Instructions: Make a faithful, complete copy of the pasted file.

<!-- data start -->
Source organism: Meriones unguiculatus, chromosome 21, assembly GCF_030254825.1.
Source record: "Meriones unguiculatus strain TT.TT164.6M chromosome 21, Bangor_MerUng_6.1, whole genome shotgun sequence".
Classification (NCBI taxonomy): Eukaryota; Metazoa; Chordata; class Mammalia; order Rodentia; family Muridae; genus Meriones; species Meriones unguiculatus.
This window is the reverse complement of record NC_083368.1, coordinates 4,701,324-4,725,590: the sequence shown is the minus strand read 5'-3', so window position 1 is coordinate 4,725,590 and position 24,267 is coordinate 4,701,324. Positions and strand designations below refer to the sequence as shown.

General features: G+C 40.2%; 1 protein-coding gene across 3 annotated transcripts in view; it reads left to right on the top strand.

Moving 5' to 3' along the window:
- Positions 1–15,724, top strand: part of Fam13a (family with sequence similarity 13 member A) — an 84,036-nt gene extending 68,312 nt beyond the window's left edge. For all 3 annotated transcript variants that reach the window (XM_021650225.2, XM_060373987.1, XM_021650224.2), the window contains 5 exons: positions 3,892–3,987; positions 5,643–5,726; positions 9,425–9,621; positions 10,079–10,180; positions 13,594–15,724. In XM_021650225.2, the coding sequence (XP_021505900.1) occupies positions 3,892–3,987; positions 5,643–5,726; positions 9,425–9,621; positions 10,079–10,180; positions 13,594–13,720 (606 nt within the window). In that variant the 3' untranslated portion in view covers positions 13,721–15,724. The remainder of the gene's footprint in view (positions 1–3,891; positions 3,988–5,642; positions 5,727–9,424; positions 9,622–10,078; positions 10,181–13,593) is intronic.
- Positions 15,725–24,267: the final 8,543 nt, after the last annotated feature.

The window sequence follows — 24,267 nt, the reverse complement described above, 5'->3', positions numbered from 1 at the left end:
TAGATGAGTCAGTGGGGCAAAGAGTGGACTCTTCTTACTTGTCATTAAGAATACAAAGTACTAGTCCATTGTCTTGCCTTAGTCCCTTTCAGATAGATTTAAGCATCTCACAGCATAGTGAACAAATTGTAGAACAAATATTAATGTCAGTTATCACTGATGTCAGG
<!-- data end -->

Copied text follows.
Source organism: Meriones unguiculatus, chromosome 21, assembly GCF_030254825.1.
Source record: "Meriones unguiculatus strain TT.TT164.6M chromosome 21, Bangor_MerUng_6.1, whole genome shotgun sequence".
Classification (NCBI taxonomy): Eukaryota; Metazoa; Chordata; class Mammalia; order Rodentia; family Muridae; genus Meriones; species Meriones unguiculatus.
This window is the reverse complement of record NC_083368.1, coordinates 4,701,324-4,725,590: the sequence shown is the minus strand read 5'-3', so window position 1 is coordinate 4,725,590 and position 24,267 is coordinate 4,701,324. Positions and strand designations below refer to the sequence as shown.

General features: G+C 40.2%; 1 protein-coding gene across 3 annotated transcripts in view; it reads left to right on the top strand.

Moving 5' to 3' along the window:
- Positions 1–15,724, top strand: part of Fam13a (family with sequence similarity 13 member A) — an 84,036-nt gene extending 68,312 nt beyond the window's left edge. For all 3 annotated transcript variants that reach the window (XM_021650225.2, XM_060373987.1, XM_021650224.2), the window contains 5 exons: positions 3,892–3,987; positions 5,643–5,726; positions 9,425–9,621; positions 10,079–10,180; positions 13,594–15,724. In XM_021650225.2, the coding sequence (XP_021505900.1) occupies positions 3,892–3,987; positions 5,643–5,726; positions 9,425–9,621; positions 10,079–10,180; positions 13,594–13,720 (606 nt within the window). In that variant the 3' untranslated portion in view covers positions 13,721–15,724. The remainder of the gene's footprint in view (positions 1–3,891; positions 3,988–5,642; positions 5,727–9,424; positions 9,622–10,078; positions 10,181–13,593) is intronic.
- Positions 15,725–24,267: the final 8,543 nt, after the last annotated feature.

The window sequence follows — 24,267 nt, the reverse complement described above, 5'->3', positions numbered from 1 at the left end:
TAGATGAGTCAGTGGGGCAAAGAGTGGACTCTTCTTACTTGTCATTAAGAATACAAAGTACTAGTCCATTGTCTTGCCTTAGTCCCTTTCAGATAGATTTAAGCATCTCACAGCATAGTGAACAAATTGTAGAACAAATATTAATGTCAGTTATCACTGATGTCAGG